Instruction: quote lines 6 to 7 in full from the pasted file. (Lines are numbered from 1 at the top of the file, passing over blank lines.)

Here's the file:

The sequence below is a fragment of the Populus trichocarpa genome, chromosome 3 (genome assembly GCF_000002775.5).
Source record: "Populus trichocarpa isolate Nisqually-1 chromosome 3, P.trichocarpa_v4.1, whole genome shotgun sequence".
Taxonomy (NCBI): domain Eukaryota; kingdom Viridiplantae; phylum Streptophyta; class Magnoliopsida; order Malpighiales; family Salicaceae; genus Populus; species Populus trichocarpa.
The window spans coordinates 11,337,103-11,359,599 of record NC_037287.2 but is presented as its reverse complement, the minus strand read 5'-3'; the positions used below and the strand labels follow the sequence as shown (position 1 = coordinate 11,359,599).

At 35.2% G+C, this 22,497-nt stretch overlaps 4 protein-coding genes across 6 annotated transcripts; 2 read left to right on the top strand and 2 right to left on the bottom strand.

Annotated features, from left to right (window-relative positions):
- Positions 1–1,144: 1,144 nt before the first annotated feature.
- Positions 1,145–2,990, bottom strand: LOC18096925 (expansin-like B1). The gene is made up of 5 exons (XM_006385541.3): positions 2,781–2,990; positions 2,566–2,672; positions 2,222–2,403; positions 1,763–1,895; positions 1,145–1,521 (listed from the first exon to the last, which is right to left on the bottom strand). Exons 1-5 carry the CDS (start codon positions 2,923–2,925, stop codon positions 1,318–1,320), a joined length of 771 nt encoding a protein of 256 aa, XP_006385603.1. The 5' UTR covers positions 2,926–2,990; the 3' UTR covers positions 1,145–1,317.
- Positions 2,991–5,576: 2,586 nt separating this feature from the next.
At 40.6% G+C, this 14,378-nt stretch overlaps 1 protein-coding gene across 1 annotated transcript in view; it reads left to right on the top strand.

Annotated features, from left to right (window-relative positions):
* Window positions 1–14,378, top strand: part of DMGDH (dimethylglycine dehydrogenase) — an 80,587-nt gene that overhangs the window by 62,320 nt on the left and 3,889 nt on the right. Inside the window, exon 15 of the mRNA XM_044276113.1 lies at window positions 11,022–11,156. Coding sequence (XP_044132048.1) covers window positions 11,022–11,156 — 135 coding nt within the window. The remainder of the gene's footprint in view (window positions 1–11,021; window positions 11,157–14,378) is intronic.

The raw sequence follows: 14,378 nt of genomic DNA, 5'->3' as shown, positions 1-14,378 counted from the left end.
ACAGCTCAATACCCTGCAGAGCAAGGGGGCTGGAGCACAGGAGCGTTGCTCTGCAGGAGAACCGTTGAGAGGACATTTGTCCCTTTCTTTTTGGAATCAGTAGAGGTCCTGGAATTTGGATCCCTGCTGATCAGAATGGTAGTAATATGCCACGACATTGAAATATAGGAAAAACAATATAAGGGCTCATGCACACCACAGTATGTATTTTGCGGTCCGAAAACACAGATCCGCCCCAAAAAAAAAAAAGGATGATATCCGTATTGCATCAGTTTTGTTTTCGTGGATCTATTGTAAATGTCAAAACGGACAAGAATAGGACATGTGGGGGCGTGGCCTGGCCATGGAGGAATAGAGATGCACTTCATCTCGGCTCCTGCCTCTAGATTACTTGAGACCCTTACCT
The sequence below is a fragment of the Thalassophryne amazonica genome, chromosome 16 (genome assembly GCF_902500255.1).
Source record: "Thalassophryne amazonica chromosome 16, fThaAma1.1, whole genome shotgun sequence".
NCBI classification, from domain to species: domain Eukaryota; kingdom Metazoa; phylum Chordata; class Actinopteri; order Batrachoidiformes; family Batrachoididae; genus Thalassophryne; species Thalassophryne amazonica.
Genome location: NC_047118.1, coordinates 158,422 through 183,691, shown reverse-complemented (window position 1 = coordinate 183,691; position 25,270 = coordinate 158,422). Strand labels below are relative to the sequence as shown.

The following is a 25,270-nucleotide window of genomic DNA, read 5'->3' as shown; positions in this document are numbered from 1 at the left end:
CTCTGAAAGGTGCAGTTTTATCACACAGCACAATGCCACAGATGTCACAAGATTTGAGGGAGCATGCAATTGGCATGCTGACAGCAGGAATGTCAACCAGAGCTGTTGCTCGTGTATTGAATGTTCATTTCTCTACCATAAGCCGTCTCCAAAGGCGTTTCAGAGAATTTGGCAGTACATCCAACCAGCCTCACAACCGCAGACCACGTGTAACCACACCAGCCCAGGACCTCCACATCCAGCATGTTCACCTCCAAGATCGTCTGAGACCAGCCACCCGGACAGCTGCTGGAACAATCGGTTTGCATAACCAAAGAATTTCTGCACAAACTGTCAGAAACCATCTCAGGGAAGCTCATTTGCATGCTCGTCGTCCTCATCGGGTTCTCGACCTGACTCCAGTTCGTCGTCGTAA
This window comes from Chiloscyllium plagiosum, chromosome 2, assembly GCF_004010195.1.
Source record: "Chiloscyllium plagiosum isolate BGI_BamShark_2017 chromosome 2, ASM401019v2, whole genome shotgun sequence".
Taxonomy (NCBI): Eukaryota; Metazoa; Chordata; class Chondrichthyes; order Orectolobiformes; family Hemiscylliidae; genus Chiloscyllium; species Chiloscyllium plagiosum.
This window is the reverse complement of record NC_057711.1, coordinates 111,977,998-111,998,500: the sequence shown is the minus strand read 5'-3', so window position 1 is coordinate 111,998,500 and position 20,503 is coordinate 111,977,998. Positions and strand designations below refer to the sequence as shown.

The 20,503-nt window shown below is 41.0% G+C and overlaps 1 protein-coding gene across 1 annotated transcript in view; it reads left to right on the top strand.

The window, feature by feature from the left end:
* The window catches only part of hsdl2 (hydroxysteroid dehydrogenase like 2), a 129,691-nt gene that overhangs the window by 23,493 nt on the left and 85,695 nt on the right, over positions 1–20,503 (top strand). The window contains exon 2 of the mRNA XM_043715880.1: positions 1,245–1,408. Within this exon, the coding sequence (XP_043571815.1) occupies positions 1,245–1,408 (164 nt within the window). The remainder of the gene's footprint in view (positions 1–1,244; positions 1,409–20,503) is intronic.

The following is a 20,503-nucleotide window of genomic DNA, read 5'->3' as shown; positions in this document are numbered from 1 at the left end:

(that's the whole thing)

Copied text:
Annotated features, from left to right (window-relative positions):
- Positions 1–1,144: 1,144 nt before the first annotated feature.